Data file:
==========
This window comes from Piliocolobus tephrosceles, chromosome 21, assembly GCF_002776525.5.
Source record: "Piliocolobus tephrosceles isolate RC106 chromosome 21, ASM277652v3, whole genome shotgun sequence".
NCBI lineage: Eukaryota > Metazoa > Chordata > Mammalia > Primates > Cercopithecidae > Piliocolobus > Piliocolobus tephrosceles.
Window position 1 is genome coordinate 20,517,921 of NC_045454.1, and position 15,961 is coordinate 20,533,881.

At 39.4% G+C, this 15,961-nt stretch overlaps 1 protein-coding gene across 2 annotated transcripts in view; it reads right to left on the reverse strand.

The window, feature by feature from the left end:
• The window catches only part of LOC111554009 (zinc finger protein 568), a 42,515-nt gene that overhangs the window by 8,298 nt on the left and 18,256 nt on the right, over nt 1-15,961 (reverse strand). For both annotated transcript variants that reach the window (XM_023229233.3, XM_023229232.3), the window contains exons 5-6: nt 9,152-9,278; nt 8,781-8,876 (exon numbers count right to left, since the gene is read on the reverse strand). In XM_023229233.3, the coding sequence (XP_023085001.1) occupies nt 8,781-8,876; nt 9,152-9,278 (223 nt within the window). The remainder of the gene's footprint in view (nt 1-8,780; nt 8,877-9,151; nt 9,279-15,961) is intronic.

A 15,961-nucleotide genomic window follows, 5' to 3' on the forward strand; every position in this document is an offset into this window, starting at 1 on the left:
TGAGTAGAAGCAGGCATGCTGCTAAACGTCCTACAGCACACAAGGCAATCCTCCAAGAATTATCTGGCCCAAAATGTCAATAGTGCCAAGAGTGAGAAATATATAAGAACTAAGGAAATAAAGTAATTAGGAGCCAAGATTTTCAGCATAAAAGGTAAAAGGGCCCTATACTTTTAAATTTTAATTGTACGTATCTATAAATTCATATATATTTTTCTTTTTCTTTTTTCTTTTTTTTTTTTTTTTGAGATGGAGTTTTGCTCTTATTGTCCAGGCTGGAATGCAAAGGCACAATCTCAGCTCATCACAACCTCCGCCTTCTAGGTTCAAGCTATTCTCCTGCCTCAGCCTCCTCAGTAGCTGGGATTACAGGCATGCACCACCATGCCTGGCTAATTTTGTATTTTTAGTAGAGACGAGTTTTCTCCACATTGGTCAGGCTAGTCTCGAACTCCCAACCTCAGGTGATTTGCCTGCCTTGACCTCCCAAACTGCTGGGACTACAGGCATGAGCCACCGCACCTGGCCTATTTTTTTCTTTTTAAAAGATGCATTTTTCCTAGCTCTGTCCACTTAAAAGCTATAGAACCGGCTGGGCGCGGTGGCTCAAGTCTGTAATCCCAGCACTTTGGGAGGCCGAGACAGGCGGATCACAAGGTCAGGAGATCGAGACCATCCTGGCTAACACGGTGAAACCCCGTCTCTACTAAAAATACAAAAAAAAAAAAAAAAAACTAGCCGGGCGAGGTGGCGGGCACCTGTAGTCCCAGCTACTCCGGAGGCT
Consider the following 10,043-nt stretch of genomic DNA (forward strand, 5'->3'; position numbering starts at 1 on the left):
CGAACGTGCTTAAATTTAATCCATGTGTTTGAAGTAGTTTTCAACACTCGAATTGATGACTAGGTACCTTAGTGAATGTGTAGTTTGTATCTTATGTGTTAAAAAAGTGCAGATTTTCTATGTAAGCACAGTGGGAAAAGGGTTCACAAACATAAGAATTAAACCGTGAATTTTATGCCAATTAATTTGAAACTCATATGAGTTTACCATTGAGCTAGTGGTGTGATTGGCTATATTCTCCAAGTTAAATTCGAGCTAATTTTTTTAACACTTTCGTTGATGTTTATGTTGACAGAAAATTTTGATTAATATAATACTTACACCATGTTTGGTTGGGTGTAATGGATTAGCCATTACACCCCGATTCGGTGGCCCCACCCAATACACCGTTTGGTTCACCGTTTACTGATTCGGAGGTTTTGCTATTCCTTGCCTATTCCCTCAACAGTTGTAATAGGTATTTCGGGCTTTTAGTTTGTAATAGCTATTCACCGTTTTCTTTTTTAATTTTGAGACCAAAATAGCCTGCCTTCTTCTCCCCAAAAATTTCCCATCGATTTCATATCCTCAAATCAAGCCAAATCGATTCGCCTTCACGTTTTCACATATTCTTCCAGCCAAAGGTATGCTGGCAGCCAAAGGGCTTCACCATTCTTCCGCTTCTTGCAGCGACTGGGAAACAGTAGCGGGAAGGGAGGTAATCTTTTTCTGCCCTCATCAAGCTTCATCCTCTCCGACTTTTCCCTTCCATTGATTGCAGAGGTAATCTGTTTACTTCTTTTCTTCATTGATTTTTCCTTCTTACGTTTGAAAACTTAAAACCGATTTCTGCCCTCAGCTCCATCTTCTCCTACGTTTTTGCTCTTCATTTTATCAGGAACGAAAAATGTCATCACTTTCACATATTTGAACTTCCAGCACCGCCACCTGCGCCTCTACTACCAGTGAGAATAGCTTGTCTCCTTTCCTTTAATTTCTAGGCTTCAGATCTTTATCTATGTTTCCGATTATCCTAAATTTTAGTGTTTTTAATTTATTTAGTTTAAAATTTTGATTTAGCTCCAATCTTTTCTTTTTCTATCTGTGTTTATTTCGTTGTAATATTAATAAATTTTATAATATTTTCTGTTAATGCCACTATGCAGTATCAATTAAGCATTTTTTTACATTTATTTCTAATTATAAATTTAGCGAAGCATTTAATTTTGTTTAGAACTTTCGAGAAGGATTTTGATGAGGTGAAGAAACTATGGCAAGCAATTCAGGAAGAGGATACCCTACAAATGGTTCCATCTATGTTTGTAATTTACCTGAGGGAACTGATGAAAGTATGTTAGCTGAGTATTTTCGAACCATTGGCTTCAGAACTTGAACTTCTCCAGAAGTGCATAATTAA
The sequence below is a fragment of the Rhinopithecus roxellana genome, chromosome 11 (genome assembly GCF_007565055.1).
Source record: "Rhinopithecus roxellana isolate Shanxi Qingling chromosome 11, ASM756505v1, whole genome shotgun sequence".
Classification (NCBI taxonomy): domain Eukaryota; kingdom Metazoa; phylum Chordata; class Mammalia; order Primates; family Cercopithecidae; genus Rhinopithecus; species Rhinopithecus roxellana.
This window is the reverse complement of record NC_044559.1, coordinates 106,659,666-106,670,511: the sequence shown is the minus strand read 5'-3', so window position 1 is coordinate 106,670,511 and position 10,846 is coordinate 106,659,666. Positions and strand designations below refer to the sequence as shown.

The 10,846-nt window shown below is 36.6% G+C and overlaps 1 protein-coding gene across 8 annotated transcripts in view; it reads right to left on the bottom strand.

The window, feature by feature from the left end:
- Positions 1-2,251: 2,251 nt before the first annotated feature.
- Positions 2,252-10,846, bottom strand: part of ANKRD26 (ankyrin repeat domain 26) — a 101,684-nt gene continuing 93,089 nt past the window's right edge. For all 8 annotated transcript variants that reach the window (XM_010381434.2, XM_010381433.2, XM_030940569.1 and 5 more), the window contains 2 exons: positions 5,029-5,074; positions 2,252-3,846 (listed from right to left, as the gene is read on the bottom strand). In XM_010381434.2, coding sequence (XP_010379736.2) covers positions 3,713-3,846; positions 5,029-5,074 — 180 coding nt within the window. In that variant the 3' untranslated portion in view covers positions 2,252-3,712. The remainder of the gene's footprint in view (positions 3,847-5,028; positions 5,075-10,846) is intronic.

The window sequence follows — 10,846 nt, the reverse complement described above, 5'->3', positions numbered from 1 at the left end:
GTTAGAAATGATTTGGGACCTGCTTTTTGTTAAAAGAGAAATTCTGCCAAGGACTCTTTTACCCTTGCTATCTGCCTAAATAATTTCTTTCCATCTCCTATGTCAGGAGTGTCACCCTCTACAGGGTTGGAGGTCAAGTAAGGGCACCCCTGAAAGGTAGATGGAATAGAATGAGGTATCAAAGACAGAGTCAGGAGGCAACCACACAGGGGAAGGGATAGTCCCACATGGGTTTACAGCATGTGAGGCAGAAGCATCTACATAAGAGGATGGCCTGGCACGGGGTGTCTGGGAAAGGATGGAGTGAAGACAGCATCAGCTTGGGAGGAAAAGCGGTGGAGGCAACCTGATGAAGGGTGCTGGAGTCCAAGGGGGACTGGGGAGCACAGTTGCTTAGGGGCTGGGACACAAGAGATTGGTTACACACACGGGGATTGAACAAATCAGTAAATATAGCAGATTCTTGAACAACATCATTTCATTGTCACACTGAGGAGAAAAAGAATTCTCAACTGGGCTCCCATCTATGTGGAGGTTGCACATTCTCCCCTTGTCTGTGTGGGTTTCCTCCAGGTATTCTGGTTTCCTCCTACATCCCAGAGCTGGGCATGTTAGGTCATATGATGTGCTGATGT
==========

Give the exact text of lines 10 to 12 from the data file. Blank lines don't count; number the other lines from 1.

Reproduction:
Consider the following 10,043-nt stretch of genomic DNA (forward strand, 5'->3'; position numbering starts at 1 on the left):
CGAACGTGCTTAAATTTAATCCATGTGTTTGAAGTAGTTTTCAACACTCGAATTGATGACTAGGTACCTTAGTGAATGTGTAGTTTGTATCTTATGTGTTAAAAAAGTGCAGATTTTCTATGTAAGCACAGTGGGAAAAGGGTTCACAAACATAAGAATTAAACCGTGAATTTTATGCCAATTAATTTGAAACTCATATGAGTTTACCATTGAGCTAGTGGTGTGATTGGCTATATTCTCCAAGTTAAATTCGAGCTAATTTTTTTAACACTTTCGTTGATGTTTATGTTGACAGAAAATTTTGATTAATATAATACTTACACCATGTTTGGTTGGGTGTAATGGATTAGCCATTACACCCCGATTCGGTGGCCCCACCCAATACACCGTTTGGTTCACCGTTTACTGATTCGGAGGTTTTGCTATTCCTTGCCTATTCCCTCAACAGTTGTAATAGGTATTTCGGGCTTTTAGTTTGTAATAGCTATTCACCGTTTTCTTTTTTAATTTTGAGACCAAAATAGCCTGCCTTCTTCTCCCCAAAAATTTCCCATCGATTTCATATCCTCAAATCAAGCCAAATCGATTCGCCTTCACGTTTTCACATATTCTTCCAGCCAAAGGTATGCTGGCAGCCAAAGGGCTTCACCATTCTTCCGCTTCTTGCAGCGACTGGGAAACAGTAGCGGGAAGGGAGGTAATCTTTTTCTGCCCTCATCAAGCTTCATCCTCTCCGACTTTTCCCTTCCATTGATTGCAGAGGTAATCTGTTTACTTCTTTTCTTCATTGATTTTTCCTTCTTACGTTTGAAAACTTAAAACCGATTTCTGCCCTCAGCTCCATCTTCTCCTACGTTTTTGCTCTTCATTTTATCAGGAACGAAAAATGTCATCACTTTCACATATTTGAACTTCCAGCACCGCCACCTGCGCCTCTACTACCAGTGAGAATAGCTTGTCTCCTTTCCTTTAATTTCTAGGCTTCAGATCTTTATCTATGTTTCCGATTATCCTAAATTTTAGTGTTTTTAATTTATTTAGTTTAAAATTTTGATTTAGCTCCAATCTTTTCTTTTTCTATCTGTGTTTATTTCGTTGTAATATTAATAAATTTTATAATATTTTCTGTTAATGCCACTATGCAGTATCAATTAAGCATTTTTTTACATTTATTTCTAATTATAAATTTAGCGAAGCATTTAATTTTGTTTAGAACTTTCGAGAAGGATTTTGATGAGGTGAAGAAACTATGGCAAGCAATTCAGGAAGAGGATACCCTACAAATGGTTCCATCTATGTTTGTAATTTACCTGAGGGAACTGATGAAAGTATGTTAGCTGAGTATTTTCGAACCATTGGCTTCAGAACTTGAACTTCTCCAGAAGTGCATAATTAA
The sequence below is a fragment of the Rhinopithecus roxellana genome, chromosome 11 (genome assembly GCF_007565055.1).